It was a bit disconcerting scrolling through LinkedIn and stumbling across a large portrait of my own face in the timeline. But the shock was brief, as it was the good people at Geovation (an incubator for geospatial technology start-ups) who had just posted an interview with me.
If you don’t know Geovation, check them out. Originally founded (and funded) by Ordnance Survey, they have an amazing track record – more than 70% of start-ups that take part in their programme are still going strong after 5 years, which is almost unheard of for incubators. They must be doing something right!
Last year Geovation set up a mentoring programme for their membership circle of start-up founders, which I was proud to join. Entirely pro bono, it’s a great way for mentors to give back to their community, and so far the feedback from entrepreneurs has been great too. If you’d like to get involved (either as mentor or entrepreneur) get in touch with me, or contact Geovation directly. Membership is free and they provide great facilities and events in central London.
To find out more, below is the transcript from my interview:
60 Seconds with a Geovation mentor: Meet Thierry Gregorius
What have you liked about the Mentorship Programme?
I love working with entrepreneurs – their energy and optimism is infectious. So far I’ve partnered with two people and they are very different in terms of offerings, business models and personalities. It is a cliché, but as a mentor it’s a true privilege to work with them – they are letting me into their worlds, sharing not just their hopes and aspirations but also their deepest fears and anxieties. There is a lot of trust, which is the way I like to work.
Going into the program, what did you hope to get out of it?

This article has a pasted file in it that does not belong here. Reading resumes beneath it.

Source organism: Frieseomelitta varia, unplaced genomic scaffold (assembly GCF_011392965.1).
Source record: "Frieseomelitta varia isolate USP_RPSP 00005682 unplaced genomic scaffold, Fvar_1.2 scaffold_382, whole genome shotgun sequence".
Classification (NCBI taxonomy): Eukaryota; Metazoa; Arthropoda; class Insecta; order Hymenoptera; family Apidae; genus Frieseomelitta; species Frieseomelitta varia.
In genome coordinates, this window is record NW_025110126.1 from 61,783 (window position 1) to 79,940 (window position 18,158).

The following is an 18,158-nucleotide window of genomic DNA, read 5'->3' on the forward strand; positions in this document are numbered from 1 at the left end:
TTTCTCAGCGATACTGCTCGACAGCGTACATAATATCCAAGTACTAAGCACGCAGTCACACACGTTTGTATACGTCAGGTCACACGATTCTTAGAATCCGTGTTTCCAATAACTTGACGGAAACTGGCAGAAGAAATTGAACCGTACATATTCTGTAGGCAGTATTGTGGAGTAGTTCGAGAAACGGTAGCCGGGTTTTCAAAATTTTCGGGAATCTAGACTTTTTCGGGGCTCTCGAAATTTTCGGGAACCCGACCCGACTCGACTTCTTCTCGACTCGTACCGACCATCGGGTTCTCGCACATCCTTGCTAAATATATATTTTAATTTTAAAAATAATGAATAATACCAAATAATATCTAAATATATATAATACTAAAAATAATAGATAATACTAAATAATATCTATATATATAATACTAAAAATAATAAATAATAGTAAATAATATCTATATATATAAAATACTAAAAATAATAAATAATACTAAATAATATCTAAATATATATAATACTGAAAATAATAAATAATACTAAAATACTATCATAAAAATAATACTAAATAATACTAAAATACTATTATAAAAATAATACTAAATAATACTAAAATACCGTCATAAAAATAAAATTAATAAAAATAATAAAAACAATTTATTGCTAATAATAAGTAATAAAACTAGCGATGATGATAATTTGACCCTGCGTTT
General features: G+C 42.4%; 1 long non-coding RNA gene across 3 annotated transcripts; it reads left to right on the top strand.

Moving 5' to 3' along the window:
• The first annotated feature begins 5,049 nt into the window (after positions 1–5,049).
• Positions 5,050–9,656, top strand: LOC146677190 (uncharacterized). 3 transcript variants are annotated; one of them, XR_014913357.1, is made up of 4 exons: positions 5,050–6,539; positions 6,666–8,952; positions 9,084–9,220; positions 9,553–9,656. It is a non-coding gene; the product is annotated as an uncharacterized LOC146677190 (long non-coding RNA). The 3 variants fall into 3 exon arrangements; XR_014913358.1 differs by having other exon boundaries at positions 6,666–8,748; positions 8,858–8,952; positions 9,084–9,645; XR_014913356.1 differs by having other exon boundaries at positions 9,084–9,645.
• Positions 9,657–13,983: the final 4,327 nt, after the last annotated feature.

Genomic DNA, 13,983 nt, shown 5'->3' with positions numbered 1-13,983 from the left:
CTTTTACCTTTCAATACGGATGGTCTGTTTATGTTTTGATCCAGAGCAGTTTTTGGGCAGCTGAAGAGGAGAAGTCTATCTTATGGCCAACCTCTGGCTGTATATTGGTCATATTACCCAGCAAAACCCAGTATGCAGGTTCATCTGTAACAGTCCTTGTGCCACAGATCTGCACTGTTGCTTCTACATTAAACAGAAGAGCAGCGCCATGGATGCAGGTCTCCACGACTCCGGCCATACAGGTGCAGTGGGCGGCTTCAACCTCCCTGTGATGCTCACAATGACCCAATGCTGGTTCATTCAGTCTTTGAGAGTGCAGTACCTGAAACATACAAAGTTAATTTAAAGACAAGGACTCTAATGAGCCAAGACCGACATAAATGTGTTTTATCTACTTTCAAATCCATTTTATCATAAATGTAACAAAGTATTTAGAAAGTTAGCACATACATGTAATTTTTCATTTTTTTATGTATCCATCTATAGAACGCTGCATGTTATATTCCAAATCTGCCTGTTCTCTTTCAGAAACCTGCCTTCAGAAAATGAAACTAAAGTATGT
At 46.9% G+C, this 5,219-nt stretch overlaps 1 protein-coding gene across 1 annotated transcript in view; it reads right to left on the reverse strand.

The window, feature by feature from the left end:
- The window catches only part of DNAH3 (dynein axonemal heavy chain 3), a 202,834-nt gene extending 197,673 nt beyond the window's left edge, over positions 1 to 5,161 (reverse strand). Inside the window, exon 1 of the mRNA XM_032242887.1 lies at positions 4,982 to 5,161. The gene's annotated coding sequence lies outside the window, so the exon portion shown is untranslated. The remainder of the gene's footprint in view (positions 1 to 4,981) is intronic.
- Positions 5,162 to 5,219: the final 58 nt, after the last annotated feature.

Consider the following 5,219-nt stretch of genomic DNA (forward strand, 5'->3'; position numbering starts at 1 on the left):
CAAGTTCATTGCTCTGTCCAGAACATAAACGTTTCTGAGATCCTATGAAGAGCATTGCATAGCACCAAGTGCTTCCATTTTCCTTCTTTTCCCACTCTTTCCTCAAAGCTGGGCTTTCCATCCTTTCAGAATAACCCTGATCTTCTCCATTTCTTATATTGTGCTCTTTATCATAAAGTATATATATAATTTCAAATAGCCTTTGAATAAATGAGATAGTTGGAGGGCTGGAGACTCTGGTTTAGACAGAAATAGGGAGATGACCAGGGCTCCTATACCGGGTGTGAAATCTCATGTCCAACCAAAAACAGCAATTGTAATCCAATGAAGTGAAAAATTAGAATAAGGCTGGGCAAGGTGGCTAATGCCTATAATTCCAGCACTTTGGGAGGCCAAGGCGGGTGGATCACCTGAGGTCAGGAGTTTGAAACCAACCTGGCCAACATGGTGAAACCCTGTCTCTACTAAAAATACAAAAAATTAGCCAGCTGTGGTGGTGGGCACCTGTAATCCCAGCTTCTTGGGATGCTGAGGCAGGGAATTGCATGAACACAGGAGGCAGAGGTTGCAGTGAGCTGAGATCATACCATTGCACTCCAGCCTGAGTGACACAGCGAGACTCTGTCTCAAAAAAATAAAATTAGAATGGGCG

I’ve worked as an executive coach for some time. Also, having been in the geospatial sector for 25 years it’s about giving something back to the community, making a difference, and learning about the challenges people face at the start of their careers and businesses. I never cease to be inspired by what people are setting out to do.
What do you think the ‘secret’ is to a good mentoring relationship?
Mutual trust and openness. Without that, you are dead in the water because you’ll never get to the root of any issue. Also, as a professional coach I try to be completely non-judgmental and give as little advice as possible. I ask a lot of questions to help people find their own answers. I’d never say “you should do this or that” because that’s proven to be completely disempowering and counterproductive, unless you’re acting as an advisor – but then it’s no longer a mentoring relationship.
What benefit do you think it brings to the community/members?
Coaching conversations are the most powerful conversations you can have. They increase self-awareness, understanding, empathy – and impact. Over time I’d imagine that the mentoring programme will subtly elevate the Geovation culture, because once you’ve experienced a good coaching relationship it improves all your other relationships as well (even if at first you don’t realise it).
What tips or advice would you like to share with those new to mentoring?
It’s natural to want to give advice or tell anecdotes, but if you find yourself talking more than the mentee you’re doing something wrong. Instead, use your experience to ask open questions to explore issues from different angles, and let people find their own answers. In case of doubt, say nothing and listen. Sometimes, people just need to articulate what’s in their heads and when they hear themselves say it out loud, it can trigger an a-ha moment.